Questions and Topics for Discussion
1. Introducing her work as a "comic epic poem in prose," Ms. Smiley warns her readers that the characters and events in Horse Heaven are no more than "figments of the author’s imaginings," and that "their characteristics as represented bear no relation to real life." Discuss the levels of irony in her remark. Also, how does the description of genre fit or mislead?
2. Most characters in Horse Heaven are struggling with the issue of identity. What makes the matter more pressing for some than for others? What approaches frustrate or facilitate attempts at clarity? How is the issue different for the horses than for the humans? What role do places and other beings play as a character tries to navigate the world within?
3. Ms. Smiley plays with many modes of humor throughout Horse Heaven, from slapstick to the absurd to keen satire. Provide examples of each. How do they blend into one another? Are there moments of gallows humor? If not, why? To what use does Ms. Smiley put her comedic turns? How much do they
color the novel?
4. What cherished American myths does Horse Heaven satirize, if not debunk? Which myths does it uphold? Does Ms. Smiley tell a distinctly American story as well as one capable of resonating elsewhere? If so, what allows her subject to transcend place and time?
5. Ms. Smiley has discussed the primacy of the individual in the world of horse racing, yet her novel is replete with relationships of every sort. Discuss the connection that exists between the social and private realms. How does one shape and define the other? What themes surface in exploring the connection
between the two?
6. Fate and fortuity are opposing forces in Horse Heaven. Which characters choose to see themselves as players in a destiny authored by some mysterious other? Which see the exercise of their individual will as the shaping force in their lives? How do self-deception and honesty factor into each perspective?
Explain how the ways and world of horses shed light on these matters.
7. What motivates characters such as Farley Jones and Buddy Crawford to turn to religion? How does their work express or contradict their beliefs? Where else does religion surface in the novel? Should the benevolent force apparently at work throughout the novel be construed in religious terms?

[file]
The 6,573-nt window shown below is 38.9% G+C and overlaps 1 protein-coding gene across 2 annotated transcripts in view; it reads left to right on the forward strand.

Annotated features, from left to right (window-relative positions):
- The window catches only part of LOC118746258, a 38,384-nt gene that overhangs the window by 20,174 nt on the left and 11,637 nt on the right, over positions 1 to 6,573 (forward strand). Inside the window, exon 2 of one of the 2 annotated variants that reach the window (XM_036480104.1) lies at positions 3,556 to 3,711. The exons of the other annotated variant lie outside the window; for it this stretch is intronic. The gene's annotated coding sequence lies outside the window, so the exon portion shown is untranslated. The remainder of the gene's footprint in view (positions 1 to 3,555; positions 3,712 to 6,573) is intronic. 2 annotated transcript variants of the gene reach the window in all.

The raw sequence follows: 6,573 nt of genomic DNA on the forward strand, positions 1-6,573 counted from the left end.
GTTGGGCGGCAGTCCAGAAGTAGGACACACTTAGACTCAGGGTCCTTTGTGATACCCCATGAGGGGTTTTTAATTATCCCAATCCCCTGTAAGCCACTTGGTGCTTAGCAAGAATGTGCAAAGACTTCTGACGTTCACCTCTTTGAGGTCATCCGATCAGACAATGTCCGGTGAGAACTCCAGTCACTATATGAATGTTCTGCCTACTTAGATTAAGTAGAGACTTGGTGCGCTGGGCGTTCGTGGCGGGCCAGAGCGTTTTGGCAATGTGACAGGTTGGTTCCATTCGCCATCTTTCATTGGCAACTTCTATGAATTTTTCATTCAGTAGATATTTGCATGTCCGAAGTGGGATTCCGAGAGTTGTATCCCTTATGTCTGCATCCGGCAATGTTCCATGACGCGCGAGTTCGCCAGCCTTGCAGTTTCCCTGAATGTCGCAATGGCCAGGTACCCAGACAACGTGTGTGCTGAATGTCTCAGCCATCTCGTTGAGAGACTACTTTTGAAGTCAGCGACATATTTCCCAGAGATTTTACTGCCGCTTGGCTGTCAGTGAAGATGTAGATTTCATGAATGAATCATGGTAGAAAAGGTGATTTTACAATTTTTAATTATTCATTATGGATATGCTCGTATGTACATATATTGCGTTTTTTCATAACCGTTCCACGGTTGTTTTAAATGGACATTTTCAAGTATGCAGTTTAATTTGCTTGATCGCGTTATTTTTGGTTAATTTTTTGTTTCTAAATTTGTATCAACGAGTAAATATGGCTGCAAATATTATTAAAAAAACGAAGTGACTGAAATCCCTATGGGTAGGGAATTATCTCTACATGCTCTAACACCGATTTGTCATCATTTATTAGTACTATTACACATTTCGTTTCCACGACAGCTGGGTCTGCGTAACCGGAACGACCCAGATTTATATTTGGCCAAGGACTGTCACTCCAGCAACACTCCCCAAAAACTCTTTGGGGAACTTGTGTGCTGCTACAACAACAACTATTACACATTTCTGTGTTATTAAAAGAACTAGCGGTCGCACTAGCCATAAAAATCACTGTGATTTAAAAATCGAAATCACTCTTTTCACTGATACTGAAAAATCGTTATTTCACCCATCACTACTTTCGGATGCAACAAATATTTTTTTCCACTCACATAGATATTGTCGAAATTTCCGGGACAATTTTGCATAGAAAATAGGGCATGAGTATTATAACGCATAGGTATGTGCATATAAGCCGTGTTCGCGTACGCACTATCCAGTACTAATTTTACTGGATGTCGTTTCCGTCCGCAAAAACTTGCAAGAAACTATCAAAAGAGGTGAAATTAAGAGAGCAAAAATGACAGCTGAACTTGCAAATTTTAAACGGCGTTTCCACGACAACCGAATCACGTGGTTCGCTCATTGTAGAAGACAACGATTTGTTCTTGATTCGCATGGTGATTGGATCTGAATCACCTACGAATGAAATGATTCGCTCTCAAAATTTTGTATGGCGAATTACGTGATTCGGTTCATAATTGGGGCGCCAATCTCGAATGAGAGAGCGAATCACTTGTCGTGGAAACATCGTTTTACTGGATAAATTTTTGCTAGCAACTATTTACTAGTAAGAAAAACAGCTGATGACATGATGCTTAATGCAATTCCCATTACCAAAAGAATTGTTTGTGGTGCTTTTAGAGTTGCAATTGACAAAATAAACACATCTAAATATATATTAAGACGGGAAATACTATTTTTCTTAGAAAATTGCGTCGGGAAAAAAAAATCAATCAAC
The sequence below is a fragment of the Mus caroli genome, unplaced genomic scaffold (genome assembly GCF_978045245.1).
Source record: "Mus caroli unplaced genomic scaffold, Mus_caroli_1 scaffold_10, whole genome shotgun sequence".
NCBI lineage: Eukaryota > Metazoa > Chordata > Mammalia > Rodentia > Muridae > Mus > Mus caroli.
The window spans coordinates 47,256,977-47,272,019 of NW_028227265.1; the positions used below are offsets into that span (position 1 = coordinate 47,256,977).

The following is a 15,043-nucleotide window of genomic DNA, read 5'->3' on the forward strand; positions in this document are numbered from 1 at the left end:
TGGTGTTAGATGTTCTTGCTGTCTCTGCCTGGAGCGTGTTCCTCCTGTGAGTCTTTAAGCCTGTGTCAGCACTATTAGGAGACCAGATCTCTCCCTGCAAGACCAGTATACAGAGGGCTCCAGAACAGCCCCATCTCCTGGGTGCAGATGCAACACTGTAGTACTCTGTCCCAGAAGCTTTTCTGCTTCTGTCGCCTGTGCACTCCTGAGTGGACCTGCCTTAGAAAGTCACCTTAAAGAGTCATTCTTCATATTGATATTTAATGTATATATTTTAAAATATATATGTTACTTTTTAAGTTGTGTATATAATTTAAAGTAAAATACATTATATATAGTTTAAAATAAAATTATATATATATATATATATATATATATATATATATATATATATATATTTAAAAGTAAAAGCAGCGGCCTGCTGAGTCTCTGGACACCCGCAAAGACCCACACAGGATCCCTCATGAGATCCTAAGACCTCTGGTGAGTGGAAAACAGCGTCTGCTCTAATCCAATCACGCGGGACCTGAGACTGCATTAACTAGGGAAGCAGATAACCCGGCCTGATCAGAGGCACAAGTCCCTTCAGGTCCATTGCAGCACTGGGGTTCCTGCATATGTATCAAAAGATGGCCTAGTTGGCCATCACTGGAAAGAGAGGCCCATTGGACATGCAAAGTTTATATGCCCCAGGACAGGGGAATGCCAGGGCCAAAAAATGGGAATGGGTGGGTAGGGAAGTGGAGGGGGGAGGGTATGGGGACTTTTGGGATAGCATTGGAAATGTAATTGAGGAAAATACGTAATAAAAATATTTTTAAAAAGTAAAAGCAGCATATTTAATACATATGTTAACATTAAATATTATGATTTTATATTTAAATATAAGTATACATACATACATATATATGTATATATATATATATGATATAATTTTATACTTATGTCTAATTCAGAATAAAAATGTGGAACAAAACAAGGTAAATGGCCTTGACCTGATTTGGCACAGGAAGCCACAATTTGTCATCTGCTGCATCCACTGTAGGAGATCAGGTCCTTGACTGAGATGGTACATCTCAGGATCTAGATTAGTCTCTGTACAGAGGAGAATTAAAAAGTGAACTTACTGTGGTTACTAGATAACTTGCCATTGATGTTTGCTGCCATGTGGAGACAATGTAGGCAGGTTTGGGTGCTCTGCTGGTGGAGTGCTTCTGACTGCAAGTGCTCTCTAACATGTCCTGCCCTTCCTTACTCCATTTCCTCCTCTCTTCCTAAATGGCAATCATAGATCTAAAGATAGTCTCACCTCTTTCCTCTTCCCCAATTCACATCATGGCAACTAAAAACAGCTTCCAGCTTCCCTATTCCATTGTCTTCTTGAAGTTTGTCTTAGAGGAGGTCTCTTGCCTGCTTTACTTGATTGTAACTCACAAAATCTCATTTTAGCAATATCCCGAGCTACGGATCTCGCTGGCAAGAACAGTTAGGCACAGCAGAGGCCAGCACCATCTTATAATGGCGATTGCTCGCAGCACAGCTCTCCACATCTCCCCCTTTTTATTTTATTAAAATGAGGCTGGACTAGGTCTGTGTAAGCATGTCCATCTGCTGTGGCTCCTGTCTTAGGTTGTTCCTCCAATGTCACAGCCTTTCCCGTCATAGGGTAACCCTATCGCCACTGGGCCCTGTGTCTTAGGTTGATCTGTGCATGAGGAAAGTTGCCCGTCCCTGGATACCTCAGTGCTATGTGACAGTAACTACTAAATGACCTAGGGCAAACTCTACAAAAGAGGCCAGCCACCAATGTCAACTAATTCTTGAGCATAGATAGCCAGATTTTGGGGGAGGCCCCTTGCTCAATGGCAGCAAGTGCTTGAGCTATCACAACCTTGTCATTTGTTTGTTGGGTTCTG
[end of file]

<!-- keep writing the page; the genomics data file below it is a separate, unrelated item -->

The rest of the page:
8. Explain how desire operates as a persistent, enigmatic force throughout Horse Heaven. Which characters bow to it, and which manage to control it? Is there more joy in the wanting or the receiving? Does Oscar Wilde’s quip about the tragedy of getting what one wants apply? How and to whom?
9. Ms. Smiley has celebrated the racetrack as a storyteller’s paradise. Which characters prove most adept at spinning fact into fiction? How do they use that talent? What motivates the mythologizing and romanticizing of horses—and some humans—that takes place throughout the novel? What is it about
the world of horses that makes possible, if not credible, such an array of tall tales?
10. Ms. Smiley has stressed the need for novelists to engage readers by imaginatively explicating the social, cultural, economic, and political reality of a particular moment. What is the significance of her choice of historical moment in Horse Heaven? What themes are amplified in Ms. Smiley’s handling of the years 1997 through 1999? Where do the worlds of horses and politics meet? How do race and gender factor into the novel? Does the world of horses offer a complete and complex microcosm? If not, what’s missing?
11. After describing thoroughbreds as exuberant and sensitive creatures of many opinions and a deep intelligence, the omniscient narrator informs us that they have "too much of every lively quality rather than too little." How do characters such as Epic Steam and Residual live up to this description?
12. Discuss the arc of Justa Bob’s life. Who are his literary forerunners? How does Ms. Smiley’s handling of the character achieve pathos while avoiding bathos?
13. Which points outlined in Farley’s "The Tibetan Book of Thoroughbred Training" are validated by the novel’s close? Which prove wanting? How would you amend the list to capture the spirit of Horse Heaven?
14. How does Ms. Smiley’s careful chronicling of the ins and outs of horse breeding and training, compare with our insoluble debates about the roles of genetics and environment in shaping who we are? Do you believe that nature or nurture has the upperhand in defining a horse? A human? Why?
15. Ms. Smiley has encouraged those readers overwhelmed by the array and number of characters simply to keep an eye on the horses. Thus, time with the novel evokes time at the racetrack. How else does the structure of the novel complement its content? Provide examples.
16. One is tempted to credit much of the drama in Horse Heaven to coincidence, yet the intricacies of the plot suggest something else. What does Ms. Smiley’s chronicling of many individuals’ wills in conflict say about that which we often lazily call luck?
17. Many have lauded the complexity and pluck of Ms. Smiley’s horses by comparing them to humans. Do her horses maintain their, well, horseness, or are they—through an act of anthropomorphism—transformed into creatures defined by human fears, desires, frustrations, etcetera? Discuss the dynamic relationship between horses and humans.
18. Find and discuss the passages in Horse Heaven where you see Ms. Smiley working in the grand tradition of the novel’s heyday—the middle of the nineteenth century. Can you detect the influence of Dickens, Trollope, or Balzac? Where? To what other writers and literary traditions does Ms. Smiley tip her hat? How is Horse Heaven a novel of our time and of another?
About this Author
Jane Smiley is the author of nine previous works of fiction, including The Age of Grief
, The Greenlanders
, Ordinary Love & Good Will
, A Thousand Acres
(for which she was awarded the Pulitzer Prize), and Moo
. She lives in northern California.